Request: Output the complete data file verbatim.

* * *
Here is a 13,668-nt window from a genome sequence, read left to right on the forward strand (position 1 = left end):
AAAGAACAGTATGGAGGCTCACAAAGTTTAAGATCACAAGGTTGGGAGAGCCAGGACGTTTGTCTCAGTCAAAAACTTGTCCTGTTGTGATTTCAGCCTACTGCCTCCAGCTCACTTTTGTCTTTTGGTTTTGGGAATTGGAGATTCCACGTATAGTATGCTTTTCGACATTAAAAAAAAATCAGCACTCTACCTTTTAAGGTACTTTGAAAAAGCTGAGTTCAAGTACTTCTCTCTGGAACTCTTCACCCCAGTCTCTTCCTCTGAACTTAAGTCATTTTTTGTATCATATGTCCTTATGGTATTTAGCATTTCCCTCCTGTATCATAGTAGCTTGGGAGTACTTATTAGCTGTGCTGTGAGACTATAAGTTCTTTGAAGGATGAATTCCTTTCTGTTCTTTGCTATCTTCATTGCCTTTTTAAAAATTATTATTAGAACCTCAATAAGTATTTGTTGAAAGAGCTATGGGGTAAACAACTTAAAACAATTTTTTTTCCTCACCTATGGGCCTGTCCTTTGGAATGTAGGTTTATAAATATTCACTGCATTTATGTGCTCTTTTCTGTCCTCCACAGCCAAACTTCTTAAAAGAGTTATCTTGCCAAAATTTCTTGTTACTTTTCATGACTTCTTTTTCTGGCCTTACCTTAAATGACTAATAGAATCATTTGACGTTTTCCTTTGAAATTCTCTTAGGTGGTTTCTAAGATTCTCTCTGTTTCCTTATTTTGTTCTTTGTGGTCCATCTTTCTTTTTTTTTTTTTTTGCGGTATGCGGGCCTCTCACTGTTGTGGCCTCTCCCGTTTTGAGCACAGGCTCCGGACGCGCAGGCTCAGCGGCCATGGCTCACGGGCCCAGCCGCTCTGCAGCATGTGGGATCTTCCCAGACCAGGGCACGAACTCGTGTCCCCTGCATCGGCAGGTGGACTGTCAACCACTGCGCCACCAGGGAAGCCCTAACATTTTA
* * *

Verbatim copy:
Here is a 13,668-nt window from a genome sequence, read left to right on the forward strand (position 1 = left end):
AAAGAACAGTATGGAGGCTCACAAAGTTTAAGATCACAAGGTTGGGAGAGCCAGGACGTTTGTCTCAGTCAAAAACTTGTCCTGTTGTGATTTCAGCCTACTGCCTCCAGCTCACTTTTGTCTTTTGGTTTTGGGAATTGGAGATTCCACGTATAGTATGCTTTTCGACATTAAAAAAAAATCAGCACTCTACCTTTTAAGGTACTTTGAAAAAGCTGAGTTCAAGTACTTCTCTCTGGAACTCTTCACCCCAGTCTCTTCCTCTGAACTTAAGTCATTTTTTGTATCATATGTCCTTATGGTATTTAGCATTTCCCTCCTGTATCATAGTAGCTTGGGAGTACTTATTAGCTGTGCTGTGAGACTATAAGTTCTTTGAAGGATGAATTCCTTTCTGTTCTTTGCTATCTTCATTGCCTTTTTAAAAATTATTATTAGAACCTCAATAAGTATTTGTTGAAAGAGCTATGGGGTAAACAACTTAAAACAATTTTTTTTCCTCACCTATGGGCCTGTCCTTTGGAATGTAGGTTTATAAATATTCACTGCATTTATGTGCTCTTTTCTGTCCTCCACAGCCAAACTTCTTAAAAGAGTTATCTTGCCAAAATTTCTTGTTACTTTTCATGACTTCTTTTTCTGGCCTTACCTTAAATGACTAATAGAATCATTTGACGTTTTCCTTTGAAATTCTCTTAGGTGGTTTCTAAGATTCTCTCTGTTTCCTTATTTTGTTCTTTGTGGTCCATCTTTCTTTTTTTTTTTTTTTGCGGTATGCGGGCCTCTCACTGTTGTGGCCTCTCCCGTTTTGAGCACAGGCTCCGGACGCGCAGGCTCAGCGGCCATGGCTCACGGGCCCAGCCGCTCTGCAGCATGTGGGATCTTCCCAGACCAGGGCACGAACTCGTGTCCCCTGCATCGGCAGGTGGACTGTCAACCACTGCGCCACCAGGGAAGCCCTAACATTTTA